MEDIA RELEASE — 27 February 2014
Permaculture Australia (PA), a representative body for practitioners of the permaculture design system, condemns AUSVEG’s short-sighted criticism of Australia’s community gardeners and farmers’ markets.
“It is unfortunate that an industry body sees fit to support the federal government’s reneging on the Community Food Grants scheme that would have benefited community food initiatives like community gardens, farmers’ markets, food rescue organisations and school gardens”, said PA spokesperson, John Champagne.
“Those grants would have enabled new community-building initiatives, improved community garden management and furthered the work of Australia’s growing number of farmers’ markets. The markets are important to the livelihoods of participating farmers and to the development of regional food-based economies.
“We would prefer a more constructive dialog with AUSVEG based on areas we agree on and where we can cooperate rather than compete”.
As non-commercial community organisations producing food for the use of members, as therapeutic gardens for people suffering health challenges, as school gardens and as community-building venues for disadvantaged people, community gardens fulfil a valuable social role across the spectrum of socio-economic groups.
Community gardens are also venues for permaculture design practitioners where they educate gardeners about vegetable and herb production. In some cases permaculture designers, some working professionally as landscape architects and horticulturists, assist communities design and construct their gardens.
“There are fewer opportunities for biosecurity threats in community gardens due to the range of expertise found among members, some of whom are skilled in horticulture”, said Mr Champagne, who is also president of South East Producers.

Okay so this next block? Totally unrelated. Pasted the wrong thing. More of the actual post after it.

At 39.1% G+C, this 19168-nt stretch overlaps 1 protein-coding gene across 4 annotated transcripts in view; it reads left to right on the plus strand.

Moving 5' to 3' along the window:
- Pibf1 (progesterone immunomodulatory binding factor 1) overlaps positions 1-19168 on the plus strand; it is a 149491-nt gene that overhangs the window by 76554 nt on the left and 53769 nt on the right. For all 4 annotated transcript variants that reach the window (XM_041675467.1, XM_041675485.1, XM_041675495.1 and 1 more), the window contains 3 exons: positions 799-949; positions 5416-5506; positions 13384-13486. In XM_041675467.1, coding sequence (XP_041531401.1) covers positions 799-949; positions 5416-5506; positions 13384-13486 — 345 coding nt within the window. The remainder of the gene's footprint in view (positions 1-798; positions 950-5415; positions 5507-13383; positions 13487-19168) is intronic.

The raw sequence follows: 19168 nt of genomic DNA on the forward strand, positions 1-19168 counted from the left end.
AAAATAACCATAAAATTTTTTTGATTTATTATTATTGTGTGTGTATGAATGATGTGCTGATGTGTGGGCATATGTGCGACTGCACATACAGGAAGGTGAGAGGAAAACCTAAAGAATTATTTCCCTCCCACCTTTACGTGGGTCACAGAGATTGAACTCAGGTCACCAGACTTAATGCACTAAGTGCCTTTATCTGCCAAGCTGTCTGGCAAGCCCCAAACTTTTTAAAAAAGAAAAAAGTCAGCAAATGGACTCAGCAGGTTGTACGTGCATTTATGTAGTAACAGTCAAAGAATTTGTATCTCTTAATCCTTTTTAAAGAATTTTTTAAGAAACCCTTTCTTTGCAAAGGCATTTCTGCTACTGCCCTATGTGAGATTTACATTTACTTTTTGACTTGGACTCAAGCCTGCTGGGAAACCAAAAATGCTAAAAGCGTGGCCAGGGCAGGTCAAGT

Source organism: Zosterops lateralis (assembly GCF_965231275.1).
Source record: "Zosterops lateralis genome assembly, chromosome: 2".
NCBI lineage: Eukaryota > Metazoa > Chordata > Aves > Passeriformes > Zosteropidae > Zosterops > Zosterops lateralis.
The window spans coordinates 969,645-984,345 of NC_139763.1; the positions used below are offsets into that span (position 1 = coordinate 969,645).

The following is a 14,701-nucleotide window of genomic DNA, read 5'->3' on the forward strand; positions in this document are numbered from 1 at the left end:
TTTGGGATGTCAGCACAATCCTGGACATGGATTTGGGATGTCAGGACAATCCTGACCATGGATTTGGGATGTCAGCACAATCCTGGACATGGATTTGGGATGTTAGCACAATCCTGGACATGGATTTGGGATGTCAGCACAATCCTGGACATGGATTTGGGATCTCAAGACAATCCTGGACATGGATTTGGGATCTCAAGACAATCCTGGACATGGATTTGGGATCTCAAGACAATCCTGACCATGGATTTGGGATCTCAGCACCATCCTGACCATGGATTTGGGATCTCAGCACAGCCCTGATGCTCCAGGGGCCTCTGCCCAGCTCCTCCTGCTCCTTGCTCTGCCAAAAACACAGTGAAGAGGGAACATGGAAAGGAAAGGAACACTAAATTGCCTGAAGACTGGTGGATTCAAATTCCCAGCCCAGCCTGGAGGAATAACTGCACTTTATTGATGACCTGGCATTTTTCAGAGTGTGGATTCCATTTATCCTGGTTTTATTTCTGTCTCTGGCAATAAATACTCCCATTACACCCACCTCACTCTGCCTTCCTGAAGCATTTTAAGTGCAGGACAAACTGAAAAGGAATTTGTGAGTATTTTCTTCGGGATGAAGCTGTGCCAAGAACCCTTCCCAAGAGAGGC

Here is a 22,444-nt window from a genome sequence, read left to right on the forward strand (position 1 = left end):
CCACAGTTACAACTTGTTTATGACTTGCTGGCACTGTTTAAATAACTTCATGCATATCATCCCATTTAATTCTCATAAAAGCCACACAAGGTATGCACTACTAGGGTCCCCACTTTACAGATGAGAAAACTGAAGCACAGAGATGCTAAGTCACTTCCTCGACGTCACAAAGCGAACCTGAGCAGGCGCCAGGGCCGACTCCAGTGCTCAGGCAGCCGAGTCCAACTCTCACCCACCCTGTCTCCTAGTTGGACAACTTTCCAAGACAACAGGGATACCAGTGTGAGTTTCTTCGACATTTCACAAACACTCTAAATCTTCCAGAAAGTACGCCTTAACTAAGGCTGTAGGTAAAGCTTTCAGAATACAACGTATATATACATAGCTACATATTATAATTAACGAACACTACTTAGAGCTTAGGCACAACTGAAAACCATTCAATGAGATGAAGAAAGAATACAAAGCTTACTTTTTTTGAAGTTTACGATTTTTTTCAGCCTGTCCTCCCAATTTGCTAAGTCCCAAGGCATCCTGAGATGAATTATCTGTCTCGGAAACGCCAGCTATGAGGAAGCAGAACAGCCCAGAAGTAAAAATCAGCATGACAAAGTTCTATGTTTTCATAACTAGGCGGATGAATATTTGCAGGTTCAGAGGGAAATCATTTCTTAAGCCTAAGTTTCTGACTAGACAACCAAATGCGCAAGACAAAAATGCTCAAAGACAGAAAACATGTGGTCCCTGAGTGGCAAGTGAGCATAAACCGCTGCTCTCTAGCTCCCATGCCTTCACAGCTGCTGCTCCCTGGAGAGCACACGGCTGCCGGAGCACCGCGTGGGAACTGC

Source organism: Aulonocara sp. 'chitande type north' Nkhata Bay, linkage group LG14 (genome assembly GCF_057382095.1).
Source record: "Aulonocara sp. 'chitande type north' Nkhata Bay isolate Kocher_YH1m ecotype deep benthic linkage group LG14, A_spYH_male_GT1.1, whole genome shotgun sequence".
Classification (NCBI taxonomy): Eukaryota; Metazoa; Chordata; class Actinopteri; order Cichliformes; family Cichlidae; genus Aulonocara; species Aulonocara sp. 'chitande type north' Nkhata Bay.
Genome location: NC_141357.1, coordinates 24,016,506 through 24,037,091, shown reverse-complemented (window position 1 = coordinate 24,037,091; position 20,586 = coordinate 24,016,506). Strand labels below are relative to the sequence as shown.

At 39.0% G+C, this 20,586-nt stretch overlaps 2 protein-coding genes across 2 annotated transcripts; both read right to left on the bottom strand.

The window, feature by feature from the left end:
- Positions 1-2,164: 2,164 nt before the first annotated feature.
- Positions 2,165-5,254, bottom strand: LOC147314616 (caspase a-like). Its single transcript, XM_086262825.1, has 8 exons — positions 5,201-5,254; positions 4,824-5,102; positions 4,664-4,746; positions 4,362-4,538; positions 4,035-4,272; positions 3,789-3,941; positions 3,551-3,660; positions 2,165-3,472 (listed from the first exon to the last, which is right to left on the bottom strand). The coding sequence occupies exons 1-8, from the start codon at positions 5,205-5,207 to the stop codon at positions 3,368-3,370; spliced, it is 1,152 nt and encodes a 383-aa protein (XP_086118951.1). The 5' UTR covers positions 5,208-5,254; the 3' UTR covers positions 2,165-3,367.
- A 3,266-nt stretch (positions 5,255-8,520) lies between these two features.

Community gardeners often make use of the biological approach to garden management. This includes time-proven methods such as diverse plantings rather than monocultures, integrated pest management, crop rotation and the use of botanical insecticides that do not contaminate soils and waterways.
“Community gardens are family-friendly places and are a safety net for unemployed or low income households, pensioners and even asylum seekers who can get access to a plot to produce their own healthy food… food that may otherwise not be so affordable.
“AUSVEG’s biosecurity criticism of community gardens could also be applied to home food gardeners, however both community and home gardening are traditional land uses in Australia and support a large nursery and horticultural equipment industry.
“Both types of gardens contribute to the nutritional health of our people”, said Mr Champagne.
Permaculture attracts a growing number of participants to courses and workshops, some of whom go on to participate in local permaculture associations. The design system serves as an approach to community self-help and innovation, offers nationally-recognised courses in vocational training and has gained a level of support in local government.
- John Champagne P: 02 6492 7306 E: email@example.com
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